Okinawa, Japan is known for its healthy people. It’s common for Okinawans to live long, disease-free lives… often until they reach age 100 or greater.
Life on this picturesque island is full of outdoor activities, and people operate at a slowed pace. People farm, fish, and enjoy a subtropical climate throughout the year. There’s even great nightlife and entertainment on the island.
But perhaps one of the most unique driving forces of their healthy lifestyle is the practice of something called “Hara Hachi Bu”…
It’s a lesson from the great teacher and ancient philosopher Confucius, and it instructs us to eat only until we are 80% full. But what is the original reason and idea behind this? Why did Confucius think to do it?
Doing so allows people to eat more slowly and allows them to focus on their food. It reduces the number of calories consumed and prevents you from experiencing that uncomfortable full feeling.
It turns out our food takes about 20 minutes to get to our gut. Because of this delay, it’s easy to overeat and then feel over full.
In fact, Americans grossly overeat… Adult men only need about 2,000 to 2,800 calories and women only need 1,600 to 2,200 calories each day to maintain a healthy weight, depending on your level of activity.
But the average American typically eats a whopping 3,600 calories per day. That’s 50% more calories than needed. All of those extra calories convert into fat that doesn’t get burned off and builds up day after day.
Practicing Hara Hachi Bu will still leave you satisfied after eating and will also help you to live a longer and healthier life. I think everyone should give it a try, just for the experience of having fun with your food.
Here are five tips on how to do it…
1. Eat more slowly.
Chewing each bite at least 20 times helps aid in digestion. Chewing is the first step in the digestive process. It’s here that food gets broken into small pieces and covered in a saliva bath. In the mouth, the nutrients in your food begin to be extracted and absorbed by your body. Chewing effectively helps this process along.
Some say that chewing the average-textured bite 32 times is the way to go. So give yourself the time to really break down your food, savor all the richness of flavor, and maximize the nutrient potential in every bite.
Experts also say that chewing your food quickly will cause you to eat more. Further research shows that slow, proper chewing helps with weight control and reduces post-meal snacking.
It also reduces the possibility of you choking or aspirating (choking on liquid) while eating.
Put your fork down after each bite. Check in with yourself throughout the meal. Ask yourself “Am I 80% full? Am I feeling satisfied yet?”. Share bites of your meal with the other people you’re dining with (but don’t share forks!).
2. Focus on your food and have fun.
Taking time to focus on what you’re eating leads to eating mindfully. When we eat mindfully, we begin to notice the point at which we become satisfied. This helps us to avoid overeating.
Try and pinpoint all the ingredient flavors that went into making your dish. Can you taste that lemon or the ginger that you added to your fish?
If someone else cooked for you, ask them to verify your observations. “Honey, is this cardamom… or cinnamon and nutmeg?”
3. Use small plates and utensils.
Eating on smaller plates and using smaller utensils will trick your brain into thinking that you’re still enjoying a large portion. Our eyes are often far bigger than our stomachs, so filling up a smaller plate will help you keep those extra calories in check.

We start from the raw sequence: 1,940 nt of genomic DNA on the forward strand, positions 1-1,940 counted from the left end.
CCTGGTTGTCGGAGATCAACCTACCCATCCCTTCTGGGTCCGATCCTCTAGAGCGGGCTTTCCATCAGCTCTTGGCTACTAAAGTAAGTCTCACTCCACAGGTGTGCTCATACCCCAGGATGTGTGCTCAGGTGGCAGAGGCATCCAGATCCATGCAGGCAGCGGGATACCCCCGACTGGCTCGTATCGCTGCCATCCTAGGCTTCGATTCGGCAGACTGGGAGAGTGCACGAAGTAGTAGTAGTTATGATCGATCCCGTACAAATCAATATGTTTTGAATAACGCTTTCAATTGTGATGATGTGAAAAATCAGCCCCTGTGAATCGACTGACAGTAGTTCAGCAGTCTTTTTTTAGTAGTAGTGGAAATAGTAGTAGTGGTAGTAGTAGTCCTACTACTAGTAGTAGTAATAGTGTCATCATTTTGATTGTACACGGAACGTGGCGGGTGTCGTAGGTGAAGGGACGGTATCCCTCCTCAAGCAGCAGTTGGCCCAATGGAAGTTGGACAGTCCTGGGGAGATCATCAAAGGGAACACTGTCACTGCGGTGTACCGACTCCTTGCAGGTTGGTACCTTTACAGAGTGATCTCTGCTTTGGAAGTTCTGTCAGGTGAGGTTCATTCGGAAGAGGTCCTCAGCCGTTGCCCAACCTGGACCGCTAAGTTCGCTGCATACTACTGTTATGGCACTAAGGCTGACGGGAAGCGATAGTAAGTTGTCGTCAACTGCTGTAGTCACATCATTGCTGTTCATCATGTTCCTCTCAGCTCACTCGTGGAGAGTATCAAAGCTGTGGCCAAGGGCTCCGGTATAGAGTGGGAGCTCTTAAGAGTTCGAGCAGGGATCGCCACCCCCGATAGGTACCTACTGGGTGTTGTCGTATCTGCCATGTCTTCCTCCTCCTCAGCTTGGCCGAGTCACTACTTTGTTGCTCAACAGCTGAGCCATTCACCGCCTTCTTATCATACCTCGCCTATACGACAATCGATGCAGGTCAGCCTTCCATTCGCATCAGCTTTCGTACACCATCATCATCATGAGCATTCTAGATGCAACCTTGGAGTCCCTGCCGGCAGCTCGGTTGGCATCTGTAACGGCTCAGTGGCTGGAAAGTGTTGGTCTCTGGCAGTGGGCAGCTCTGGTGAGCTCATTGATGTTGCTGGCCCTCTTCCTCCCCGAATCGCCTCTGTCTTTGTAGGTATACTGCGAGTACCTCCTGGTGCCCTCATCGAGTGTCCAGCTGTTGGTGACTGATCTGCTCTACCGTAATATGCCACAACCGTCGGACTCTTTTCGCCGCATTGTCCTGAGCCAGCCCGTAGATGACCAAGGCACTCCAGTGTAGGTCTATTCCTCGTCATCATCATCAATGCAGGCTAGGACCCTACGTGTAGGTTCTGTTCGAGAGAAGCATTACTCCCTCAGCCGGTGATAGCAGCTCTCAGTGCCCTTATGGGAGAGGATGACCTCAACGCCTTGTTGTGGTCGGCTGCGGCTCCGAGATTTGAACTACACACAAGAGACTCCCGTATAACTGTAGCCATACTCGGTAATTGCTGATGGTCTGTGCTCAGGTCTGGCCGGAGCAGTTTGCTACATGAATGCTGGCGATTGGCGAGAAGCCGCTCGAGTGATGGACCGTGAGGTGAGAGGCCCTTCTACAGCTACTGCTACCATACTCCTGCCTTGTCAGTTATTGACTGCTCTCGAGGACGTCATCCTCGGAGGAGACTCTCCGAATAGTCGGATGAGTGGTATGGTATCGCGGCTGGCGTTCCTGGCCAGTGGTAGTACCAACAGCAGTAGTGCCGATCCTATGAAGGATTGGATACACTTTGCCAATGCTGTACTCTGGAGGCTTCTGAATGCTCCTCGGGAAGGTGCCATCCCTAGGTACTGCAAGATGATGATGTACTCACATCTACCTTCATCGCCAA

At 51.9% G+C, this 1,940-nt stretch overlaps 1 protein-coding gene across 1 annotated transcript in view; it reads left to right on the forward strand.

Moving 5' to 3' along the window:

Your stomach is only about the size of your fist. When empty, it reduces to the capacity for just 2.5 ounces of liquid or food. However, it expands to fit about 1 quart of food prepped for breakdown and digestion.
So don’t overdo it! The average serving size is well over 2.5 ounces… makes you wonder why that’s not more in line with the true size of your gut.
4. Start by leaving just one bite behind on your plate.
Then eventually, leave two bites behind. This will help you get into the habit of filling yourself to just 80%.
If you’re eating things in easy numbers (like one egg or three pieces of bacon), consider “one” of that thing to represent a serving size. Then try and keep your servings modest. Make it a habit to leave a little empty space on your plate.
When eating out, control your portions by taking half of your meal and putting it right in a to-go container… Out of sight, out of mind. This can even help you save money by making two or three meals out of one! If you’re still feeling hungry 20 minutes after you finish eating, then have a few more bites.
5. Like the Okinawans who live to 100, fill up on fresh local foods.
Okinawans eat fresh local ingredients and avoid highly processed foods. Many of them even grow their own fruits and vegetables.
If you want an easy way to start growing your own herbs, fruits, and veggies… you might try purchasing an AeroGarden. No green thumb is required, and this fun little contraption will have you enjoying the fruits of your labor in no time.
The AeroGarden is a hydroponic system that uses LED lights on a timer, so there’s no way to fail. It even connects to an app on your phone that tells you when to add more water and plant food.
One of my research assistants got one for Christmas last year and grew her own indoor lettuce for over 6 months! She plans on growing lavender, chamomile, and mint next and setting them to dry to make homemade tea.
Do what I do and try your best. This is something that I struggle with from time to time… especially when it comes to ice cream.
Let us know how you Hara Hachi Bu by sending us a message to [email protected].
What We’re Reading…
- Something different: A skeleton from Peru may have been the oldest known shark attack victim.
Here’s to our health, wealth, and a great retirement,
Dr. David Eifrig and the Health & Wealth Bulletin Research Team
August 17, 2021